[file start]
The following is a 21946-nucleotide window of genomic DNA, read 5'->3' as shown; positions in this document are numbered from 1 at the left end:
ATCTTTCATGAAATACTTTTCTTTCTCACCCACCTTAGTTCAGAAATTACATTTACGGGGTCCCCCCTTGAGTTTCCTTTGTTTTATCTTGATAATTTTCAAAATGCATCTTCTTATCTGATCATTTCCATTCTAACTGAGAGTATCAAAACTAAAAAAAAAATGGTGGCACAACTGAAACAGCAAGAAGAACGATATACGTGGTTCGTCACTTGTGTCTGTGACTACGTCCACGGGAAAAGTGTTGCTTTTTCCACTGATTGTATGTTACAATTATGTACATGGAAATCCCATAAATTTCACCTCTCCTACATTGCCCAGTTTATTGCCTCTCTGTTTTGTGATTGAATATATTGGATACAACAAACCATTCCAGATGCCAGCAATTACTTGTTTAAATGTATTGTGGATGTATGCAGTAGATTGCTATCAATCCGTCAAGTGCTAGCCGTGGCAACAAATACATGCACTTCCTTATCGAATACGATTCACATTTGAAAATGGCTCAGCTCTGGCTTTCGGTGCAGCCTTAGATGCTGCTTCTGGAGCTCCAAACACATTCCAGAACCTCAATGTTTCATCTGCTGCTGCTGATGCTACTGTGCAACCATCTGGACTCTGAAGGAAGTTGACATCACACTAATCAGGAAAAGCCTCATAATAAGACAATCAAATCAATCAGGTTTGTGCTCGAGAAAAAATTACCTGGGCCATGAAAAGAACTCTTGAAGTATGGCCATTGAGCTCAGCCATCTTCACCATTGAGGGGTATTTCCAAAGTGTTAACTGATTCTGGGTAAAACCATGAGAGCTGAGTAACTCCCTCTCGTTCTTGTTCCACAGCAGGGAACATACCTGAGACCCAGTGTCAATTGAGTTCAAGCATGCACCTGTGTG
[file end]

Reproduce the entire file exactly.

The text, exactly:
The following is a 21946-nucleotide window of genomic DNA, read 5'->3' as shown; positions in this document are numbered from 1 at the left end:
ATCTTTCATGAAATACTTTTCTTTCTCACCCACCTTAGTTCAGAAATTACATTTACGGGGTCCCCCCTTGAGTTTCCTTTGTTTTATCTTGATAATTTTCAAAATGCATCTTCTTATCTGATCATTTCCATTCTAACTGAGAGTATCAAAACTAAAAAAAAAATGGTGGCACAACTGAAACAGCAAGAAGAACGATATACGTGGTTCGTCACTTGTGTCTGTGACTACGTCCACGGGAAAAGTGTTGCTTTTTCCACTGATTGTATGTTACAATTATGTACATGGAAATCCCATAAATTTCACCTCTCCTACATTGCCCAGTTTATTGCCTCTCTGTTTTGTGATTGAATATATTGGATACAACAAACCATTCCAGATGCCAGCAATTACTTGTTTAAATGTATTGTGGATGTATGCAGTAGATTGCTATCAATCCGTCAAGTGCTAGCCGTGGCAACAAATACATGCACTTCCTTATCGAATACGATTCACATTTGAAAATGGCTCAGCTCTGGCTTTCGGTGCAGCCTTAGATGCTGCTTCTGGAGCTCCAAACACATTCCAGAACCTCAATGTTTCATCTGCTGCTGCTGATGCTACTGTGCAACCATCTGGACTCTGAAGGAAGTTGACATCACACTAATCAGGAAAAGCCTCATAATAAGACAATCAAATCAATCAGGTTTGTGCTCGAGAAAAAATTACCTGGGCCATGAAAAGAACTCTTGAAGTATGGCCATTGAGCTCAGCCATCTTCACCATTGAGGGGTATTTCCAAAGTGTTAACTGATTCTGGGTAAAACCATGAGAGCTGAGTAACTCCCTCTCGTTCTTGTTCCACAGCAGGGAACATACCTGAGACCCAGTGTCAATTGAGTTCAAGCATGCACCTGTGTG